Tip #68 - Ironing

Avoid piecemeal ironing. If possible, iron a large load of clothes each time.

Tip #69 - Showering
Take showers rather than tub baths, but limit both your showering time and the water flow if you want to save energy.

Tip #70 - Showerhead Maintenance
Install a water-flow controller in the pipe at the showerhead. This saves a considerable amount of hot water and the energy used to produce it.

Tip #71 - Sink Maintenance
Install an aerator in the bathroom sink.

Tip #72 - Shaving
Don't let water run while shaving. This wastes hot water and the energy used to heat it.

Tip #73 - Light Bulb Use

Use compact fluorescent bulbs. They produce about three to four times as much light per watt as incandescent bulbs. While compact fluorescents are initially more expensive, they last up to 10 times longer. Compact fluorescent bulbs work best in the kitchen, bathroom or a work area. Deluxe white fluorescent bulbs produce the most pleasing light. Socket extenders and special adapters let you use compact fluorescent bulbs in your table lamps.

Tip #74 - Light Bulb Use
Halogen bulbs are another energy-efficient choice for indoor and outdoor lighting. They use about 25 percent less energy than traditional incandescent bulbs and produce an intense white light, making them ideal for spot, flood and security lighting. Halogen torchieres, however, can pose a fire hazard due to the high temperatures produced by these bulbs.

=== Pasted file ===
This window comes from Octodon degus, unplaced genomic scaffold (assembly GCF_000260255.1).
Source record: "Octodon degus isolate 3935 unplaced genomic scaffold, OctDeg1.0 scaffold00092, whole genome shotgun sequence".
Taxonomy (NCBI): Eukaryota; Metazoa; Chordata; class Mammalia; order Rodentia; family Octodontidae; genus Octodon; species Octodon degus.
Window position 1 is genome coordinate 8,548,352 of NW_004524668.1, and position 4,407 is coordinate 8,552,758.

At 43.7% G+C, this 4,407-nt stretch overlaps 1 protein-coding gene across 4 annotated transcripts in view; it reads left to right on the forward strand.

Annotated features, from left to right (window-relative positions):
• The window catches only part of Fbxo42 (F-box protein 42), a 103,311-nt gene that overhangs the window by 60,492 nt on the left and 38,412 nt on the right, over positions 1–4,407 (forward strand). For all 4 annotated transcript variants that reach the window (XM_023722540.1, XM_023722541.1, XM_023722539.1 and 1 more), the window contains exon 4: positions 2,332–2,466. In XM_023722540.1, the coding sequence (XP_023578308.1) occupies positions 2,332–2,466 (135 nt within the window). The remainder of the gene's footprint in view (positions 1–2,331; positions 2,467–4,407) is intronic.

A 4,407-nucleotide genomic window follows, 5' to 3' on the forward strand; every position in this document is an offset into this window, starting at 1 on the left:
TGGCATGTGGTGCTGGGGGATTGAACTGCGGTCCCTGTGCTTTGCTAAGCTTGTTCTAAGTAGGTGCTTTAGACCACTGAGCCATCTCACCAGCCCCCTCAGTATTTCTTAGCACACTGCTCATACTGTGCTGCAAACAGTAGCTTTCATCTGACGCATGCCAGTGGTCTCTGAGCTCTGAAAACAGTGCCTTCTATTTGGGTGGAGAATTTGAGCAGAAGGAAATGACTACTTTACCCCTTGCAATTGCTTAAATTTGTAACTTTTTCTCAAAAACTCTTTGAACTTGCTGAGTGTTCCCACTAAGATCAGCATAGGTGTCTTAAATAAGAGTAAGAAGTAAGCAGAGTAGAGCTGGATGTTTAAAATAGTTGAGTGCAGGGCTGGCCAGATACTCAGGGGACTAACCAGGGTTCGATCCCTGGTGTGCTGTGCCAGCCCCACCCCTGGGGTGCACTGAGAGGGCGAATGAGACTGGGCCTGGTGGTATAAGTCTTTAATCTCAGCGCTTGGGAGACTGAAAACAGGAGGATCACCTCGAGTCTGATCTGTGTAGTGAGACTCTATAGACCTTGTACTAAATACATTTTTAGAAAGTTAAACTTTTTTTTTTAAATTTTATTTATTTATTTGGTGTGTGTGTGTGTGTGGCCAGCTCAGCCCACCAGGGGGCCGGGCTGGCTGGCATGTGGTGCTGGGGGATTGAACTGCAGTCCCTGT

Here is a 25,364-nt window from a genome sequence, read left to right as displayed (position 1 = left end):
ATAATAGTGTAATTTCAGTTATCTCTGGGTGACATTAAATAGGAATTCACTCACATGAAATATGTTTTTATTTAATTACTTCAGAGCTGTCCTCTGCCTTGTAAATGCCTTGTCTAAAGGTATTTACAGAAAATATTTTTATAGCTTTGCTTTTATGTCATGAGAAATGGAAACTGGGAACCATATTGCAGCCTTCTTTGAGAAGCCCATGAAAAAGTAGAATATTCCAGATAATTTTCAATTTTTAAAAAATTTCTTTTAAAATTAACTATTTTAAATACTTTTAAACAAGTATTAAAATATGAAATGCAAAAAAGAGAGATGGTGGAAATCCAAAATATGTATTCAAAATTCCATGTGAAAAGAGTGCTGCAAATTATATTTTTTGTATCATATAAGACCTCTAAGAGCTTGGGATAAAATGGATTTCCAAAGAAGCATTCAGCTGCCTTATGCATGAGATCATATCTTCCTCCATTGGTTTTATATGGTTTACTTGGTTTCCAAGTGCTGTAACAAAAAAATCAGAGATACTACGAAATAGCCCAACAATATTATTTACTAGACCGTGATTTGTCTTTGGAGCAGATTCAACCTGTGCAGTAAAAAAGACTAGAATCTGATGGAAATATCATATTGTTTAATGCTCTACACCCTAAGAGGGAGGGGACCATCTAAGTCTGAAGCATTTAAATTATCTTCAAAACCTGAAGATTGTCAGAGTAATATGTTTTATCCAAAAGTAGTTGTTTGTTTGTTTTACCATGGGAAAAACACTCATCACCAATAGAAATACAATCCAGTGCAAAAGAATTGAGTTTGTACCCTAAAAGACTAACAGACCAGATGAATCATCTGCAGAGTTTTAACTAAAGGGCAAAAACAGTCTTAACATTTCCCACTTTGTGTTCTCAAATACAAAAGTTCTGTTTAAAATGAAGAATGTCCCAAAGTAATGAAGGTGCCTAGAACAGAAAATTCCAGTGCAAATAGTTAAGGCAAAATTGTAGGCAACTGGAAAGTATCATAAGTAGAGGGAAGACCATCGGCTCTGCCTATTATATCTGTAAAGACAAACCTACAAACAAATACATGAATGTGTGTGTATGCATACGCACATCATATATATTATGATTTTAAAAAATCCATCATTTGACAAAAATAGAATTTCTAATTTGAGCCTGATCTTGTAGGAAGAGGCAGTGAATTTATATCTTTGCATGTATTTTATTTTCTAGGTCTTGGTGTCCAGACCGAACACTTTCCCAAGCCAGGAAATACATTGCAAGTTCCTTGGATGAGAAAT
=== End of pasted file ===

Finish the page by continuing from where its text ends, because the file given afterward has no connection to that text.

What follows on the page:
Tip #75 - Light Bulb Use
When using incandescent bulbs, use the lowest wattage possible or convenient. In many cases, a lower wattage bulb can be substituted for the one currently being used.

Tip #76 - Light Zoning
Light-zone your home and save electricity. Concentrate lighting in reading and work areas, and where it's needed for safety, such as in stairwells. Reduce lighting in other areas, but avoid very sharp contrasts. Use one large bulb instead of several small ones in areas where bright light is needed. Use timers, motion detectors, heat sensors or photocell controls for light fixtures when possible.

Tip #77 - Dimmer Installation
Consider installing solid-state dimmers. They make it easy to save energy by reducing the lighting intensity in a room.


Additional valuable resources
Using energy efficiently will not only save energy but can help you save money. Your smart meter data gives you further insight on when and how you're using energy and thus gives you the power to make informed decisions that can directly impact your energy use.

Explore the energy efficiency resources below:




ENERGY STAR® is a joint program of the U.S. Environmental Protection Agency and the U.S. Department of Energy helping us all save money and protect the environment through energy-efficient products and practices.